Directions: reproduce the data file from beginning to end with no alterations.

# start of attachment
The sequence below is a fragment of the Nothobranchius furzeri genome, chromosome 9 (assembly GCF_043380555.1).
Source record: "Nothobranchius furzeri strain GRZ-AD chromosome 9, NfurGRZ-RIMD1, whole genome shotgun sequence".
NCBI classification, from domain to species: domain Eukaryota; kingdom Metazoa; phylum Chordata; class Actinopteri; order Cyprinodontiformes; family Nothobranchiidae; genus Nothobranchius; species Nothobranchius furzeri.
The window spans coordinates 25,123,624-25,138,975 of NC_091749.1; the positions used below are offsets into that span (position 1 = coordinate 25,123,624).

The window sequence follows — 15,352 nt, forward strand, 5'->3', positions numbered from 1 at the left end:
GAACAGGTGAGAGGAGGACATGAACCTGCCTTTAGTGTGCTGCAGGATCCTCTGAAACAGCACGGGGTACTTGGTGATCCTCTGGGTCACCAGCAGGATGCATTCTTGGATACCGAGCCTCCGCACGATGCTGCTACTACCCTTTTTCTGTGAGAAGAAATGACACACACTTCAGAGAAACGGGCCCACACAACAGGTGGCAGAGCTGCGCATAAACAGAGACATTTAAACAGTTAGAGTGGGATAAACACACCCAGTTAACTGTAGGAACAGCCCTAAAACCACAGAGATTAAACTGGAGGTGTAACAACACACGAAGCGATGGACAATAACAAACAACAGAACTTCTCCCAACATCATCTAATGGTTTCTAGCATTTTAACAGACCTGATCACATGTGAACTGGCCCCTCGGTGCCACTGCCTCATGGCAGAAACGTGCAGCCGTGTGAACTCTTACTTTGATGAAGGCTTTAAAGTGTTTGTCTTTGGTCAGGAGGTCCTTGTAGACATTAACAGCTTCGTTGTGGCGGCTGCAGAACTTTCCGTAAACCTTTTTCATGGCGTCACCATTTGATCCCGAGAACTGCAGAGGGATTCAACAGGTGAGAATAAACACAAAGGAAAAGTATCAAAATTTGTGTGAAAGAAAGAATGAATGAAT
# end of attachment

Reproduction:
The sequence below is a fragment of the Nothobranchius furzeri genome, chromosome 9 (assembly GCF_043380555.1).
Source record: "Nothobranchius furzeri strain GRZ-AD chromosome 9, NfurGRZ-RIMD1, whole genome shotgun sequence".
NCBI classification, from domain to species: domain Eukaryota; kingdom Metazoa; phylum Chordata; class Actinopteri; order Cyprinodontiformes; family Nothobranchiidae; genus Nothobranchius; species Nothobranchius furzeri.
The window spans coordinates 25,123,624-25,138,975 of NC_091749.1; the positions used below are offsets into that span (position 1 = coordinate 25,123,624).

The window sequence follows — 15,352 nt, forward strand, 5'->3', positions numbered from 1 at the left end:
GAACAGGTGAGAGGAGGACATGAACCTGCCTTTAGTGTGCTGCAGGATCCTCTGAAACAGCACGGGGTACTTGGTGATCCTCTGGGTCACCAGCAGGATGCATTCTTGGATACCGAGCCTCCGCACGATGCTGCTACTACCCTTTTTCTGTGAGAAGAAATGACACACACTTCAGAGAAACGGGCCCACACAACAGGTGGCAGAGCTGCGCATAAACAGAGACATTTAAACAGTTAGAGTGGGATAAACACACCCAGTTAACTGTAGGAACAGCCCTAAAACCACAGAGATTAAACTGGAGGTGTAACAACACACGAAGCGATGGACAATAACAAACAACAGAACTTCTCCCAACATCATCTAATGGTTTCTAGCATTTTAACAGACCTGATCACATGTGAACTGGCCCCTCGGTGCCACTGCCTCATGGCAGAAACGTGCAGCCGTGTGAACTCTTACTTTGATGAAGGCTTTAAAGTGTTTGTCTTTGGTCAGGAGGTCCTTGTAGACATTAACAGCTTCGTTGTGGCGGCTGCAGAACTTTCCGTAAACCTTTTTCATGGCGTCACCATTTGATCCCGAGAACTGCAGAGGGATTCAACAGGTGAGAATAAACACAAAGGAAAAGTATCAAAATTTGTGTGAAAGAAAGAATGAATGAAT